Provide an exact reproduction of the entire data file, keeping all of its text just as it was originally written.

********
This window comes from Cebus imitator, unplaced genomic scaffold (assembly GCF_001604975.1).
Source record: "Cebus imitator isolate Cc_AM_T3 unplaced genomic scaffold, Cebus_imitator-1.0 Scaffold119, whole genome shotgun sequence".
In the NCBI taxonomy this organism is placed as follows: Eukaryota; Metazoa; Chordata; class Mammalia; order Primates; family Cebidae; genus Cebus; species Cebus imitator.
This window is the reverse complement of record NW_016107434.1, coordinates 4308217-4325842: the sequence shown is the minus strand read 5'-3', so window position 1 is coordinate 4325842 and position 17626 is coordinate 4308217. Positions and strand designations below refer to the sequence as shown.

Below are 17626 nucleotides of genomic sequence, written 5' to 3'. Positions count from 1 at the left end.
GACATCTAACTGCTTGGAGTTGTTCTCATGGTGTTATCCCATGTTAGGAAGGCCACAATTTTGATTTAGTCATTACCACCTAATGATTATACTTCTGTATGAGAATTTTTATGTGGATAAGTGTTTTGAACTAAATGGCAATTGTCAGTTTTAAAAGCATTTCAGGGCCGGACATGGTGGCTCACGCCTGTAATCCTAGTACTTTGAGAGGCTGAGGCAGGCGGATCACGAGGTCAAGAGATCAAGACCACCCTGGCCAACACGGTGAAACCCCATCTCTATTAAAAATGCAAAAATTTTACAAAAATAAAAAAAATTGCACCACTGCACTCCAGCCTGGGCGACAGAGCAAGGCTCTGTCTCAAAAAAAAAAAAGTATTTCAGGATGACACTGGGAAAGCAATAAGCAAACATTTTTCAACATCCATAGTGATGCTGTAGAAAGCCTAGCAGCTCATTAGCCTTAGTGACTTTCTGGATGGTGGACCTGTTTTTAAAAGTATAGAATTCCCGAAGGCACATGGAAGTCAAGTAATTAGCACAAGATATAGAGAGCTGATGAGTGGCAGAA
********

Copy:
This window comes from Cebus imitator, unplaced genomic scaffold (assembly GCF_001604975.1).
Source record: "Cebus imitator isolate Cc_AM_T3 unplaced genomic scaffold, Cebus_imitator-1.0 Scaffold119, whole genome shotgun sequence".
In the NCBI taxonomy this organism is placed as follows: Eukaryota; Metazoa; Chordata; class Mammalia; order Primates; family Cebidae; genus Cebus; species Cebus imitator.
This window is the reverse complement of record NW_016107434.1, coordinates 4308217-4325842: the sequence shown is the minus strand read 5'-3', so window position 1 is coordinate 4325842 and position 17626 is coordinate 4308217. Positions and strand designations below refer to the sequence as shown.

Below are 17626 nucleotides of genomic sequence, written 5' to 3'. Positions count from 1 at the left end.
GACATCTAACTGCTTGGAGTTGTTCTCATGGTGTTATCCCATGTTAGGAAGGCCACAATTTTGATTTAGTCATTACCACCTAATGATTATACTTCTGTATGAGAATTTTTATGTGGATAAGTGTTTTGAACTAAATGGCAATTGTCAGTTTTAAAAGCATTTCAGGGCCGGACATGGTGGCTCACGCCTGTAATCCTAGTACTTTGAGAGGCTGAGGCAGGCGGATCACGAGGTCAAGAGATCAAGACCACCCTGGCCAACACGGTGAAACCCCATCTCTATTAAAAATGCAAAAATTTTACAAAAATAAAAAAAATTGCACCACTGCACTCCAGCCTGGGCGACAGAGCAAGGCTCTGTCTCAAAAAAAAAAAAGTATTTCAGGATGACACTGGGAAAGCAATAAGCAAACATTTTTCAACATCCATAGTGATGCTGTAGAAAGCCTAGCAGCTCATTAGCCTTAGTGACTTTCTGGATGGTGGACCTGTTTTTAAAAGTATAGAATTCCCGAAGGCACATGGAAGTCAAGTAATTAGCACAAGATATAGAGAGCTGATGAGTGGCAGAA